Post #2 — Textbook …. or not to Textbook
One of my main goals this school season is to make my classroom more inquiry and technology based. Well, actually, that has been my main goal for the past 4 years, but I’m moving with baby steps and have been experiencing some growing pains, but each and every year, I am meeting my goal by becoming a little bit more inquiry and technology based.
I am not assigning textbooks this year to any of my students. That is what I am doing as part of my goal. According to Thomas and Brown (2011), “We believe…that learning should be viewed as an environment – combined with the rich resources provided by the digital information network.” (p. 35). I do not have access to computers all of the time, but I am including digital resources as much as possible.
I don’t think bypassing textbooks should be a way to save money. That is not the issue. What is at issue is being sure to use current information. Textbooks are expensive and schools are reluctant to purchase one per student unless they are willing to use them for 5-10 years or even longer.
“And therein lies the major pitfall of the twenty-first century’s teaching model – namely, the belief that most of what we know will remain relatively unchanged for a long enough period of time to be worth the effort of transferring it. Certainly there are some ideas, facts, and concepts for which this holds true. But our contentions that the pool of unchanging resources is shrinking..” (Thomas and Brown, 2011, p. 40).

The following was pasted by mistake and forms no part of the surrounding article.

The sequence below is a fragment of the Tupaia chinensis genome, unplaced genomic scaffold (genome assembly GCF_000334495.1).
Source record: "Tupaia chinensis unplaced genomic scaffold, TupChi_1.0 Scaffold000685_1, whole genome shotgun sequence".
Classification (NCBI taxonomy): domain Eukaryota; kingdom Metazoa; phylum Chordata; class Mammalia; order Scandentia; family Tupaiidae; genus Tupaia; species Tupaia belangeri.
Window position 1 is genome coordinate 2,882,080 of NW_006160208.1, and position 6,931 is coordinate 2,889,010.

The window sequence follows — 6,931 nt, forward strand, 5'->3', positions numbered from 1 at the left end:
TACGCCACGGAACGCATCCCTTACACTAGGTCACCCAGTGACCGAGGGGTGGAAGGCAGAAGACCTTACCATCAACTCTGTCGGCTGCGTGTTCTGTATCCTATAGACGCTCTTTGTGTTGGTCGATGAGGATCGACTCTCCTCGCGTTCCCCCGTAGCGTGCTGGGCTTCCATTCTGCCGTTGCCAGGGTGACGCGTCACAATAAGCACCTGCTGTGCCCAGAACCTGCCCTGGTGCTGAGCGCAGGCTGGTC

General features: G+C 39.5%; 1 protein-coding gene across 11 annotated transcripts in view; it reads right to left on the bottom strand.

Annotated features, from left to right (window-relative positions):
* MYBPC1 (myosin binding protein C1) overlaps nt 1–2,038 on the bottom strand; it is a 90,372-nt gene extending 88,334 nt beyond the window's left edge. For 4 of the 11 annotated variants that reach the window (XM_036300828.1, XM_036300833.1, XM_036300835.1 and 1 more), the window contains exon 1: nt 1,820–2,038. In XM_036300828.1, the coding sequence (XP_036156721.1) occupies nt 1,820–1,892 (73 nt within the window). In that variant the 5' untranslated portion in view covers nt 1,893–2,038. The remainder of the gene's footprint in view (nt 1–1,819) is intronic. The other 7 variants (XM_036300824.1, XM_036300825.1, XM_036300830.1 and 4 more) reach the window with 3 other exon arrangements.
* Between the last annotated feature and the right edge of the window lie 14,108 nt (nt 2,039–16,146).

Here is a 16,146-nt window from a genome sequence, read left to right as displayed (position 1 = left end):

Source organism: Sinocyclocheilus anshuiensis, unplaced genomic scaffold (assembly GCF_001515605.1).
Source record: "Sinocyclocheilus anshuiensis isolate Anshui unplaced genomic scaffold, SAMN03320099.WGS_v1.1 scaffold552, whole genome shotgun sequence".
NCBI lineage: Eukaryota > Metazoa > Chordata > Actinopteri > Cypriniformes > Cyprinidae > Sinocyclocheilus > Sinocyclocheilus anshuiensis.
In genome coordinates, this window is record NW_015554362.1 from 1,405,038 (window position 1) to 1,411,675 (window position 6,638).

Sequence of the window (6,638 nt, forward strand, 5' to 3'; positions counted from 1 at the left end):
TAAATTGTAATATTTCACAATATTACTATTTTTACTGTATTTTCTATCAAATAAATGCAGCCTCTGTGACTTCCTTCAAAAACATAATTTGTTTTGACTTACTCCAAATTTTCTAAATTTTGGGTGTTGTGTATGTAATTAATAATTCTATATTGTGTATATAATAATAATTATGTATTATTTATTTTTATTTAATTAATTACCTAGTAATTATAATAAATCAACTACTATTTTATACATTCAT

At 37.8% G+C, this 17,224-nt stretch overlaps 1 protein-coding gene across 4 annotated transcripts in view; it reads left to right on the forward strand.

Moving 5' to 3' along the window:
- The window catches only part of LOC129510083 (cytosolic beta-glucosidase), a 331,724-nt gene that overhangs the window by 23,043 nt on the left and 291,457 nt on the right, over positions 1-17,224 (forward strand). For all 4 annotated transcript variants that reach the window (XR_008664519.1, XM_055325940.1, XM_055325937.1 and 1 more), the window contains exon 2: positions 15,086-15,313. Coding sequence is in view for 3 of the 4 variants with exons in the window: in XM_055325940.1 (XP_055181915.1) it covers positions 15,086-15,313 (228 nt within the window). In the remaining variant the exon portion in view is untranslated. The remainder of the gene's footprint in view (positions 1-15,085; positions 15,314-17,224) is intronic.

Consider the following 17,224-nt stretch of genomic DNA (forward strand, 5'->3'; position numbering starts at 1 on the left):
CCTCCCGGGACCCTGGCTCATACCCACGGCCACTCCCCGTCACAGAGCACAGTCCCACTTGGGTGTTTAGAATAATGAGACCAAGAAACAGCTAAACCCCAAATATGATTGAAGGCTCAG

In her blog, Audrey Watters (http://www.insidehighered.com/blogs/hack-higher-education/banality-textbooks ) muses about the banality of textbooks. She discusses the different e-textbook options that are available to parents and students. She wonders at the end of her post whether the only benefit is financial.
I think having a set of textbooks in a cupboard ready to use on occasion is the right way to go. Because information is changing so fast, it is very important for teachers to see textbooks as only one resource to be used amoung many and that students should have access to reliable digital sources whenever possible.
Thomas, D., & Brown, J. S. (2011). A new culture of learning: Cultivating the imagination for a world of constant change. Seattle, WA: Create Space.